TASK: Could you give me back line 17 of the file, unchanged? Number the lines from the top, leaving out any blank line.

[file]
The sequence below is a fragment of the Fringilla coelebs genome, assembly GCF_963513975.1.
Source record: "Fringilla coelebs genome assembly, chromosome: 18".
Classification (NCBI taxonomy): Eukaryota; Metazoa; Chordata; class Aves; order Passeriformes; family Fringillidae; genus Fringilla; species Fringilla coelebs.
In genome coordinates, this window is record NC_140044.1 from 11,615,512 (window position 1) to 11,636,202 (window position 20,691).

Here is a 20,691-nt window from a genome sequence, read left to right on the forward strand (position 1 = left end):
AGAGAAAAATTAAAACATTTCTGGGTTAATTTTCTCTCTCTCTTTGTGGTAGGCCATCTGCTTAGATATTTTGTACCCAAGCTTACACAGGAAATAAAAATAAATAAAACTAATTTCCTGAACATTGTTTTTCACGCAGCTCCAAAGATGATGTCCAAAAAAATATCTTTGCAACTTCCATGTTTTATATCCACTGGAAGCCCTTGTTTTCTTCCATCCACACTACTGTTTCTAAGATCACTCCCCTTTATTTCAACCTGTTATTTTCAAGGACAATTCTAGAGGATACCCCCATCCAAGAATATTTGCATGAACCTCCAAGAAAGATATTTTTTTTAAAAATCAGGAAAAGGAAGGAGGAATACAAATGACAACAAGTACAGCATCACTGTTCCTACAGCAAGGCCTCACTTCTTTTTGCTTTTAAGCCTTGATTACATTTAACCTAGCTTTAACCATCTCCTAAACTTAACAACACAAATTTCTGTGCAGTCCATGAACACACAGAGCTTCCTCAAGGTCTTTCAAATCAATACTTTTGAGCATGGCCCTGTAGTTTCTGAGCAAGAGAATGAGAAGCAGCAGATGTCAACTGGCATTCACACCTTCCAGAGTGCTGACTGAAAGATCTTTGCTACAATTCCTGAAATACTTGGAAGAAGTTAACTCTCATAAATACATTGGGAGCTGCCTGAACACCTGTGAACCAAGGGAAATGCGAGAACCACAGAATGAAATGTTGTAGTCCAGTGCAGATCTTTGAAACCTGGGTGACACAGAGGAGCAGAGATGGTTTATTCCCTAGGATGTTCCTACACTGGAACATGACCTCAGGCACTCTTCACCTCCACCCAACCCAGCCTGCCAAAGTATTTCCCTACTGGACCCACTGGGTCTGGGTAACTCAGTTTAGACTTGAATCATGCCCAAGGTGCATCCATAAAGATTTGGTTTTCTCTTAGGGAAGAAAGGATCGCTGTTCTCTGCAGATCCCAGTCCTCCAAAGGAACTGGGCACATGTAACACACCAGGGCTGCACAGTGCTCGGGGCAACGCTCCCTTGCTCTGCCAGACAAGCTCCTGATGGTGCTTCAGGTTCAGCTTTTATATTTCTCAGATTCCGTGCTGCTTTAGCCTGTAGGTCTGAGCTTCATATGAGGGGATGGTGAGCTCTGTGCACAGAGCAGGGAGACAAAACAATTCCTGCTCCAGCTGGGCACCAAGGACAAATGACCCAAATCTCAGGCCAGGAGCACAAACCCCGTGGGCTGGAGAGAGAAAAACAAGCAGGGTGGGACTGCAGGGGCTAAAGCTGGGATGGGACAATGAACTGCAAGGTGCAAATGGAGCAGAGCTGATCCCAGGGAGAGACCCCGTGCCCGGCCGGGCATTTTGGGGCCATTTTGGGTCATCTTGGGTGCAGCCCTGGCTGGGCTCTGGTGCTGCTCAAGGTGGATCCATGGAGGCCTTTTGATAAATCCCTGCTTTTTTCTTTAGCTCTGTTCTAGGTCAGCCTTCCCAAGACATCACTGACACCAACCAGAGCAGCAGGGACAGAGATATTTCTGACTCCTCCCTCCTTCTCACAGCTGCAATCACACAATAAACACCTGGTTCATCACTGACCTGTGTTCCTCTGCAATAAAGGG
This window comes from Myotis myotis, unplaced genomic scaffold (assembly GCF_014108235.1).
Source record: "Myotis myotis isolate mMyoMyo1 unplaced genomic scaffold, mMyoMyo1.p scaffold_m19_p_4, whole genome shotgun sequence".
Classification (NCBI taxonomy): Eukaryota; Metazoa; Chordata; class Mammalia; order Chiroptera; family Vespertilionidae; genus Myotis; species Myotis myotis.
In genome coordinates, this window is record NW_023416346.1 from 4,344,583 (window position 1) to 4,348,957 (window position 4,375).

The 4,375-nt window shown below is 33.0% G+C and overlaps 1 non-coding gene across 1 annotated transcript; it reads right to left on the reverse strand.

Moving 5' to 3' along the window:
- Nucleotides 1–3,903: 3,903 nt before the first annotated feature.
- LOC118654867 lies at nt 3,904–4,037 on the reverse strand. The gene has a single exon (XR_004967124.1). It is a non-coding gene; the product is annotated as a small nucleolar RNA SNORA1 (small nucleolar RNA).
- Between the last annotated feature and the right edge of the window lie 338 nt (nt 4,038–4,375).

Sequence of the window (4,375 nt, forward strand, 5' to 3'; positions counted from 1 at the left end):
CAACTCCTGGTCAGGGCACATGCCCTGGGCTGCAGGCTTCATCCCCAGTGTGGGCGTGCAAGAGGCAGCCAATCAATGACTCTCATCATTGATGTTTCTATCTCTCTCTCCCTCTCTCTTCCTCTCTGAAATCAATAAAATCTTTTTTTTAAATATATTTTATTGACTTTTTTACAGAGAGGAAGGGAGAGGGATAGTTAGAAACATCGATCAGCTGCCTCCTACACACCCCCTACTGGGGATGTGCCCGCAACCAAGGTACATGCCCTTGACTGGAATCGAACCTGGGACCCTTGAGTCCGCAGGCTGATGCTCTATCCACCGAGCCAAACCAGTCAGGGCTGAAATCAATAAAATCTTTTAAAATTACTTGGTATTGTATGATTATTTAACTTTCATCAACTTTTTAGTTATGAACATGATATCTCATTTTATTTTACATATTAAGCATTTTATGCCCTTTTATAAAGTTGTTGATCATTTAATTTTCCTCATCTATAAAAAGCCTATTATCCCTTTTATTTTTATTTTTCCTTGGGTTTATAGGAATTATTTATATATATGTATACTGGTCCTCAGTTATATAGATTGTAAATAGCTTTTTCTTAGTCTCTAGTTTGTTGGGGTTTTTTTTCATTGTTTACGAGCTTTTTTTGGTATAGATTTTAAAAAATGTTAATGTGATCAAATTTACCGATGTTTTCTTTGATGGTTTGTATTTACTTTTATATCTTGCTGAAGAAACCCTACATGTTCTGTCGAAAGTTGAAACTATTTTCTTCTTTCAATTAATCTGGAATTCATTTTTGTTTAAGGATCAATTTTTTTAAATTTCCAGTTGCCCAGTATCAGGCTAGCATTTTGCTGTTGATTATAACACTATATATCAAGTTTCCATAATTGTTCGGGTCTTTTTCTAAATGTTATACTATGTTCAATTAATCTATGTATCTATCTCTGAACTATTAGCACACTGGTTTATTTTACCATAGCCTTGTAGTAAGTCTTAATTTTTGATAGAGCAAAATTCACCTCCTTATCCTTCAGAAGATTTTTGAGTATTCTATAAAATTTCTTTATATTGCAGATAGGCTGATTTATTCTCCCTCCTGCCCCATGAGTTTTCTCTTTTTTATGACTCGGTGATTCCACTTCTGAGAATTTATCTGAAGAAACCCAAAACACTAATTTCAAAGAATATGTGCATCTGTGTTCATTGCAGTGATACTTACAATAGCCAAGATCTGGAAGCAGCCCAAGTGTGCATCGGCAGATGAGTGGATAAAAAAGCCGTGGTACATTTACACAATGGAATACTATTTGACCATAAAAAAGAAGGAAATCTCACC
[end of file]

CAACTCCTGGTCAGGGCACATGCCCTGGGCTGCAGGCTTCATCCCCAGTGTGGGCGTGCAAGAGGCAGCCAATCAATGACTCTCATCATTGATGTTTCTATCTCTCTCTCCCTCTCTCTTCCTCTCTGAAATCAATAAAATCTTTTTTTTAAATATATTTTATTGACTTTTTTACAGAGAGGAAGGGAGAGGGATAGTTAGAAACATCGATCAGCTGCCTCCTACACACCCCCTACTGGGGATGTGCCCGCAACCAAGGTACATGCCCTTGACTGGAATCGAACCTGGGACCCTTGAGTCCGCAGGCTGATGCTCTATCCACCGAGCCAAACCAGTCAGGGCTGAAATCAATAAAATCTTTTAAAATTACTTGGTATTGTATGATTATTTAACTTTCATCAACTTTTTAGTTATGAACATGATATCTCATTTTATTTTACATATTAAGCATTTTATGCCCTTTTATAAAGTTGTTGATCATTTAATTTTCCTCATCTATAAAAAGCCTATTATCCCTTTTATTTTTATTTTTCCTTGGGTTTATAGGAATTATTTATATATATGTATACTGGTCCTCAGTTATATAGATTGTAAATAGCTTTTTCTTAGTCTCTAGTTTGTTGGGGTTTTTTTTCATTGTTTACGAGCTTTTTTTGGTATAGATTTTAAAAAATGTTAATGTGATCAAATTTACCGATGTTTTCTTTGATGGTTTGTATTTACTTTTATATCTTGCTGAAGAAACCCTACATGTTCTGTCGAAAGTTGAAACTATTTTCTTCTTTCAATTAATCTGGAATTCATTTTTGTTTAAGGATCAATTTTTTTAAATTTCCAGTTGCCCAGTATCAGGCTAGCATTTTGCTGTTGATTATAACACTATATATCAAGTTTCCATAATTGTTCGGGTCTTTTTCTAAATGTTATACTATGTTCAATTAATCTATGTATCTATCTCTGAACTATTAGCACACTGGTTTATTTTACCATAGCCTTGTAGTAAGTCTTAATTTTTGATAGAGCAAAATTCACCTCCTTATCCTTCAGAAGATTTTTGAGTATTCTATAAAATTTCTTTATATTGCAGATAGGCTGATTTATTCTCCCTCCTGCCCCATGAGTTTTCTCTTTTTTATGACTCGGTGATTCCACTTCTGAGAATTTATCTGAAGAAACCCAAAACACTAATTTCAAAGAATATGTGCATCTGTGTTCATTGCAGTGATACTTACAATAGCCAAGATCTGGAAGCAGCCCAAGTGTGCATCGGCAGATGAGTGGATAAAAAAGCCGTGGTACATTTACACAATGGAATACTATTTGACCATAAAAAAGAAGGAAATCTCACC